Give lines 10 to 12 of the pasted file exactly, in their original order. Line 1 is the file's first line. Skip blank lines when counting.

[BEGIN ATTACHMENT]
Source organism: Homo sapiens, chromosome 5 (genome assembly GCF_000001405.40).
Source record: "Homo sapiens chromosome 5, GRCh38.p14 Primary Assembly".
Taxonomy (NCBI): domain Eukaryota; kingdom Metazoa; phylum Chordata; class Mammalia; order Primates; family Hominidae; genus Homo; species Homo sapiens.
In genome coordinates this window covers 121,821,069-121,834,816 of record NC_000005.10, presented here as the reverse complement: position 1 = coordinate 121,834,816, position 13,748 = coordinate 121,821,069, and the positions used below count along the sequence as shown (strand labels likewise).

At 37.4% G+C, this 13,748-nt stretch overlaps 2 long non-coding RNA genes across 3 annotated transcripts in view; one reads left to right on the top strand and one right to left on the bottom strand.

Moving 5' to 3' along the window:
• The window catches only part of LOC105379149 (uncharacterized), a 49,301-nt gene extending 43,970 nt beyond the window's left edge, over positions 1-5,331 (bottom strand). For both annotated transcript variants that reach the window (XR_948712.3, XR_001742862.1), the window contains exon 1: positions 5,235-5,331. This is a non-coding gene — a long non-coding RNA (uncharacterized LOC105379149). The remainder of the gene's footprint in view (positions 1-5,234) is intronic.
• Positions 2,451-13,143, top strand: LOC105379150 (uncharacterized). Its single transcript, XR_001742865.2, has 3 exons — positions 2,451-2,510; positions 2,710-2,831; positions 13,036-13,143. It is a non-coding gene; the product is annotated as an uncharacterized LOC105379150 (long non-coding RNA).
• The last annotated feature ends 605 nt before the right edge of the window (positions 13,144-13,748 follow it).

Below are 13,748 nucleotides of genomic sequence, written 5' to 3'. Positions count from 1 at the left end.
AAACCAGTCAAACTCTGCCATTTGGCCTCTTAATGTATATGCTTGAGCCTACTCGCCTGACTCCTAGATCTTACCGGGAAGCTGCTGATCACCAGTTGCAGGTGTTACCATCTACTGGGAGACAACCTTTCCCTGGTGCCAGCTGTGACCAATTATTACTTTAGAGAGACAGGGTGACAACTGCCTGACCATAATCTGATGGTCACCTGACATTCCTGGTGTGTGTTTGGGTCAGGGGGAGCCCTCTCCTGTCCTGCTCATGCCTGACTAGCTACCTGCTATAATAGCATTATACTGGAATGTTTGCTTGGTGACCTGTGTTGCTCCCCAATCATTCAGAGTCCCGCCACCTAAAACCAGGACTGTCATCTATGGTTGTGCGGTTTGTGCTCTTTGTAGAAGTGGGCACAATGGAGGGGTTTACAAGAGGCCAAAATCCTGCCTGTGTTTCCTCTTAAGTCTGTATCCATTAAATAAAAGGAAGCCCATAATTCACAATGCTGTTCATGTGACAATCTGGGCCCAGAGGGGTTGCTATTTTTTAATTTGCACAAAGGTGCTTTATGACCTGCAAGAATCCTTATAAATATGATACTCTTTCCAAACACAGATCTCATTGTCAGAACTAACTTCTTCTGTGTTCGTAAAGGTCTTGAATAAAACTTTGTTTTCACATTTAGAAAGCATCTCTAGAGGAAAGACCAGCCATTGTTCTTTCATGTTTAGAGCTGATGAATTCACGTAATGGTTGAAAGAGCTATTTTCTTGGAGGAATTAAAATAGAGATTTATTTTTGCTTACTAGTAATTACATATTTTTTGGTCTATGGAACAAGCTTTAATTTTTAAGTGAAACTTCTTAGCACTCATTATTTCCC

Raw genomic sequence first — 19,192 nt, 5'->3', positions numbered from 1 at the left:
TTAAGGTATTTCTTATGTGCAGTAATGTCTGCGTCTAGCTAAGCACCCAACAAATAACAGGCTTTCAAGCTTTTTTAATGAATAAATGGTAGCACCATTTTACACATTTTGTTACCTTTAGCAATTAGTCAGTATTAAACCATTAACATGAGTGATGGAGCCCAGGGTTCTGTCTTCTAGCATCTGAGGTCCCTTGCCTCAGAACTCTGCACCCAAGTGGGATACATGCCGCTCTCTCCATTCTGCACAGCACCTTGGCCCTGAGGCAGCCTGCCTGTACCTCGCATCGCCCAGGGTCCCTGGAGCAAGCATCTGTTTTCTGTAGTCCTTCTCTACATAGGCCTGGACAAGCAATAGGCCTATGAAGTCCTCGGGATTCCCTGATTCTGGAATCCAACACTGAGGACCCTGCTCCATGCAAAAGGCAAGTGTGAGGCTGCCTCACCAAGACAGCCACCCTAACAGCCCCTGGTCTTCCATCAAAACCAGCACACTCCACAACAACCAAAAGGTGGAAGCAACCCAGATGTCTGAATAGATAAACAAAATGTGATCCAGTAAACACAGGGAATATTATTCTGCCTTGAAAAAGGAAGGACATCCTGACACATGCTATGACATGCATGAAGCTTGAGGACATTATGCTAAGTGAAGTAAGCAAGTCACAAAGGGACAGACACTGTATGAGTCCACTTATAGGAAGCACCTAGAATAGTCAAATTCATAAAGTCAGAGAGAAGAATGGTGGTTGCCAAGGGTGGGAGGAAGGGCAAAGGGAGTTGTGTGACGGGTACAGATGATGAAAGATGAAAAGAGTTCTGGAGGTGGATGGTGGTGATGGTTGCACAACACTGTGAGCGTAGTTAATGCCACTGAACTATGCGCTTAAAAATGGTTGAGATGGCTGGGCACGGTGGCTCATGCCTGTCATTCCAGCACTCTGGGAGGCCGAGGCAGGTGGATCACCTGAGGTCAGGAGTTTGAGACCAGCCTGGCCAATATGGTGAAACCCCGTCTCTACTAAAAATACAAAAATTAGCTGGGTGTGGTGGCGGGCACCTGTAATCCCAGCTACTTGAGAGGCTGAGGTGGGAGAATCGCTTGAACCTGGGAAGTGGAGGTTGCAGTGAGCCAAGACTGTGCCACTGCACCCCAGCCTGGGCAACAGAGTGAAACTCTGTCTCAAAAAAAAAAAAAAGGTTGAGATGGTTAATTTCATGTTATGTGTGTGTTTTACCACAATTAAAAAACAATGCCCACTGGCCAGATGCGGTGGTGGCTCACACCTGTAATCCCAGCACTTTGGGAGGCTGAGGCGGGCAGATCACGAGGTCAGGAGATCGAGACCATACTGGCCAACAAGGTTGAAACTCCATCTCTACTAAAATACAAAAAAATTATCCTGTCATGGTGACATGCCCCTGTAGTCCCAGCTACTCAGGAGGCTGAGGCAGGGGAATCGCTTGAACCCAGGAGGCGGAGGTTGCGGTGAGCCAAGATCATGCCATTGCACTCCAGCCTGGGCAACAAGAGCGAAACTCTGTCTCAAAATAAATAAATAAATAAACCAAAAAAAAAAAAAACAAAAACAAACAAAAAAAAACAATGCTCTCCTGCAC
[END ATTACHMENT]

Below are 13,748 nucleotides of genomic sequence, written 5' to 3'. Positions count from 1 at the left end.
AAACCAGTCAAACTCTGCCATTTGGCCTCTTAATGTATATGCTTGAGCCTACTCGCCTGACTCCTAGATCTTACCGGGAAGCTGCTGATCACCAGTTGCAGGTGTTACCATCTACTGGGAGACAACCTTTCCCTGGTGCCAGCTGTGACCAATTATTACTTTAGAGAGACAGGGTGACAACTGCCTGACCATAATCTGATGGTCACCTGACATTCCTGGTGTGTGTTTGGGTCAGGGGGAGCCCTCTCCTGTCCTGCTCATGCCTGACTAGCTACCTGCTATAATAGCATTATACTGGAATGTTTGCTTGGTGACCTGTGTTGCTCCCCAATCATTCAGAGTCCCGCCACCTAAAACCAGGACTGTCATCTATGGTTGTGCGGTTTGTGCTCTTTGTAGAAGTGGGCACAATGGAGGGGTTTACAAGAGGCCAAAATCCTGCCTGTGTTTCCTCTTAAGTCTGTATCCATTAAATAAAAGGAAGCCCATAATTCACAATGCTGTTCATGTGACAATCTGGGCCCAGAGGGGTTGCTATTTTTTAATTTGCACAAAGGTGCTTTATGACCTGCAAGAATCCTTATAAATATGATACTCTTTCCAAACACAGATCTCATTGTCAGAACTAACTTCTTCTGTGTTCGTAAAGGTCTTGAATAAAACTTTGTTTTCACATTTAGAAAGCATCTCTAGAGGAAAGACCAGCCATTGTTCTTTCATGTTTAGAGCTGATGAATTCACGTAATGGTTGAAAGAGCTATTTTCTTGGAGGAATTAAAATAGAGATTTATTTTTGCTTACTAGTAATTACATATTTTTTGGTCTATGGAACAAGCTTTAATTTTTAAGTGAAACTTCTTAGCACTCATTATTTCCC

Raw genomic sequence first — 19,192 nt, 5'->3', positions numbered from 1 at the left: